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How we work
Formed in 2005, the CNCA brings together 30 environmental, human rights, religious, labour and solidarity groups from across Canada. We represent the concerns of millions of Canadians from coast to coast to coast. We are connected with communities, workers, Indigenous peoples, environmental and human rights defenders from around the world. We welcome new members.
The CNCA is coordinated by a full-time Coordinator and a seven-member Steering Committee. CNCA members meet bi-monthly via conference call and in person.
Emily joined the CNCA as Coordinator in August of 2012. Prior to joining the CNCA, Emily worked as the Program Officer for Latin America for Lawyers Without Borders Canada; as the Coordinator of the Human Rights Accompaniment Program for the Maritimes-Guatemala Breaking the Silence Network (BTSN); and as a human rights accompanier/international observer in Guatemala with the Coordination of International Accompaniment in Guatemala. Emily has supported BTSN’s mining justice campaigns and Amnesty International’s Business and Human Rights Committee. She has also interned at the Canadian Department of Justice’s War Crimes and Crimes Against Humanity Department, the Dalhousie Legal Aid Clinic and the Halifax Refugee Clinic, and focused on related issues in law school. Emily holds a Bachelor of Laws Degree from Dalhousie University and a Bachelor of Arts Degree in International Development and History from Trent University.
Catherine, Ph.D, is the Research Coordinator and Co-Manager at MiningWatch Canada. Departing from a rights-based perspective, Catherine works in solidarity with communities and Indigenous peoples affected by Canadian mining companies in the Asia Pacific region and in Tanzania. Her policy and advocacy work as well as her publications focus on, among others, human rights and community agency in corporate accountability, home country legislative reform to assure access to judicial and non-judicial remedy for people who have been harmed by Canadian mining companies overseas, full-cost accounting for mining, participatory health assessment, and participatory research with women in mining-affected communities.
Karyn is a lawyer with eighteen years’ experience working with social justice NGOs both in Canada and abroad. Karyn provides leadership on policy and law reform work aimed at enhancing government and corporate accountability mechanisms in Canada. She was a member of the Advisory Group to the National Roundtable process on the Canadian extractive industry and provides expert testimony before the Parliament of Canada and UN bodies. While living in Bolivia and Peru, Karyn worked with local NGOs that support indigenous communities impacted by mining, oil and gas operations.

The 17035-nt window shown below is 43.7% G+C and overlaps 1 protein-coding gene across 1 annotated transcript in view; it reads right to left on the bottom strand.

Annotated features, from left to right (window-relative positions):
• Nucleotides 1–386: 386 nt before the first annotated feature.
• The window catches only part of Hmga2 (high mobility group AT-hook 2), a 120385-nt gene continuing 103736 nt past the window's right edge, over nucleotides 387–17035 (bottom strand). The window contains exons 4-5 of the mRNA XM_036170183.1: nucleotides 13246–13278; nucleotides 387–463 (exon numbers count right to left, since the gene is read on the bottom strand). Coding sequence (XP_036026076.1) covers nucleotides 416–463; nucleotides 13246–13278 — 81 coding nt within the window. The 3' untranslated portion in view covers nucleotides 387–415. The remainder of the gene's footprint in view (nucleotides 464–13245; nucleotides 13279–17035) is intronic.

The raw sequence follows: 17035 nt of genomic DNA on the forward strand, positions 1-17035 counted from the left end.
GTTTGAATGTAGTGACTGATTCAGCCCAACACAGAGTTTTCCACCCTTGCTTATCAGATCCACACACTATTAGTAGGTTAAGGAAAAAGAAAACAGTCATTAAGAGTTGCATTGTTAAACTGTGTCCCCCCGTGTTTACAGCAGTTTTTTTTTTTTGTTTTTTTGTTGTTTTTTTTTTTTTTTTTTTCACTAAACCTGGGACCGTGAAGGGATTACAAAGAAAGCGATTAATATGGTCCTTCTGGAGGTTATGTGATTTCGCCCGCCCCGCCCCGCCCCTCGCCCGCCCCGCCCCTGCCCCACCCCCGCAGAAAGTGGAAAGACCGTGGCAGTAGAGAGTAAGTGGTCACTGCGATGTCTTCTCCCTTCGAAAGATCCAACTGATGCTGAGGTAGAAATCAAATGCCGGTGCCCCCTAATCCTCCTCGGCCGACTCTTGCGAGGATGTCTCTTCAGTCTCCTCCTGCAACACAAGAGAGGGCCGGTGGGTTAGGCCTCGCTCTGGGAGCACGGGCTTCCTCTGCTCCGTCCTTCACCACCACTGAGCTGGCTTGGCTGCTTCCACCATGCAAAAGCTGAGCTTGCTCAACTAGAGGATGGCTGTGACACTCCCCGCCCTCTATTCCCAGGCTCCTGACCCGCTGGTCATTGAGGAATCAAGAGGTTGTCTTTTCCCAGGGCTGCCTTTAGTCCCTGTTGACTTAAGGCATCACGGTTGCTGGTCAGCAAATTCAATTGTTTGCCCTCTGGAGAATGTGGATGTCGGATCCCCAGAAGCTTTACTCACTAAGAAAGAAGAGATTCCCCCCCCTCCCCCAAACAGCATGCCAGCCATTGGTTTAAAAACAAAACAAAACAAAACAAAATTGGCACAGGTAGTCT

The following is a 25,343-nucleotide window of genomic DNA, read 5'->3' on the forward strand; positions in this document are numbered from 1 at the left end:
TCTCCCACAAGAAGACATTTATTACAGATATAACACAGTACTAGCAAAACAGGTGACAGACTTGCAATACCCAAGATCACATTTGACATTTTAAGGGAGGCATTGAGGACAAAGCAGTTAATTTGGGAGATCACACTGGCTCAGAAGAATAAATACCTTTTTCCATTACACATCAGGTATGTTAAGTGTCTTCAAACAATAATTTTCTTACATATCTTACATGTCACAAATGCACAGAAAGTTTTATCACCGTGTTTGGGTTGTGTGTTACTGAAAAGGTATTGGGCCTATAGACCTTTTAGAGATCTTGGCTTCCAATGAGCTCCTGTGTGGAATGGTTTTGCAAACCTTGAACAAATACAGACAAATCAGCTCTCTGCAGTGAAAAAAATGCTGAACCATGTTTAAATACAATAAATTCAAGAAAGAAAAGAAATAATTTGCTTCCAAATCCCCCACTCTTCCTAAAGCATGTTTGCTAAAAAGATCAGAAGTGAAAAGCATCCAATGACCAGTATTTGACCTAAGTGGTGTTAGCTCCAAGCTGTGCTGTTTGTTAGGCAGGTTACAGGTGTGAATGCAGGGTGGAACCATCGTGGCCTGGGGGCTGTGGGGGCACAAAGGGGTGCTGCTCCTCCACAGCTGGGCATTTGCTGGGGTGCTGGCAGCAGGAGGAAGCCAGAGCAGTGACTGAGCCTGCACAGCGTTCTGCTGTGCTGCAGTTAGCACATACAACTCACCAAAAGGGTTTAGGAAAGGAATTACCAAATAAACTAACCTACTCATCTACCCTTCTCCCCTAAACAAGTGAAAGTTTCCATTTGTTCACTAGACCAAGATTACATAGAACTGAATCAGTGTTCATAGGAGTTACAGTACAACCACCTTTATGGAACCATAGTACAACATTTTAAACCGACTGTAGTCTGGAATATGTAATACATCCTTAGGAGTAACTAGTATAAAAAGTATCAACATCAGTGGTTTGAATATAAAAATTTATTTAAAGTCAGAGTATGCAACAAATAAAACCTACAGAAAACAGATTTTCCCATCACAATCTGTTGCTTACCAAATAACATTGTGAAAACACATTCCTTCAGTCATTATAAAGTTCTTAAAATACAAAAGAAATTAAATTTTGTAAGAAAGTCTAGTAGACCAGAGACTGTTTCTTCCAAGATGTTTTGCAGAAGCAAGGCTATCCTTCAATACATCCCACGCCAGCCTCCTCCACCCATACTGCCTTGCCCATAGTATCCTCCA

Amnesty International Canada
For the past ten years, Fiona has campaigned for Amnesty International Canada on corporate accountability and business and human rights, with a focus on the extractive industries. Previously, Fiona worked for Greenpeace in India, Australia and the Philippines, as well as the International Institute for Sustainable Development and the Sierra Club. She has a Master’s degree in Environmental Policy and Management from the International Institute for Industrial Environmental Economics at Lund University, Sweden.
Canadian Labour Congress
Emily is a Senior Researcher in the Social and Economic Policy Department at the Canadian Labour Congress. She has been a researcher and activist for a number of socially progressive organizations ranging from labour and equity, to environmental justice, to food sovereignty, to peace and conflict transformation. Her most recent research focuses on public policy and governance, de-regulation, and corporate accountability domestically and internationally. Prior to the CLC, Emily worked at the Professional Institute for the Public Service of Canada, the Food Action and Research Centre and Public Outreach. Emily holds a Bachelor of Arts Degree in Political Science and Peace Studies from McMaster University and a Master of Arts in Political Economy from Carleton University.
Jean works with Inter Pares’ Africa program team and its Economic Justice thematic, with an emphasis on resource extraction and tax justice. Previously, Jean was part of Inter Pares’ Latin America team, focusing on refugees and people displaced by political violence. Jean was responsible for developing Inter Pares’ programs in Peru and Colombia, including its first programs on peace-building and on sexual violence against women in the context of war. Jean is currently the Chair of the Canary Research Institute for Mining, Environment and Health and a member of the Board of Directors of MiningWatch Canada.
Steelworkers Humanity Fund
Doug has been a Staff Representative of the United Steelworkers (USW) since 1985 and was named the Executive Director of the Steelworkers Humanity Fund in 2004. Doug has worked as part of the Research Department of the USW Canadian National Office and has been involved in much of the major bargaining of the union in the steel and mining industries. From 1998 to 2004, Doug acted as USW Area Coordinator for North-Eastern Ontario in Sault Ste. Marie. Doug serves on the Board of Directors of the Canadian Council for International Cooperation.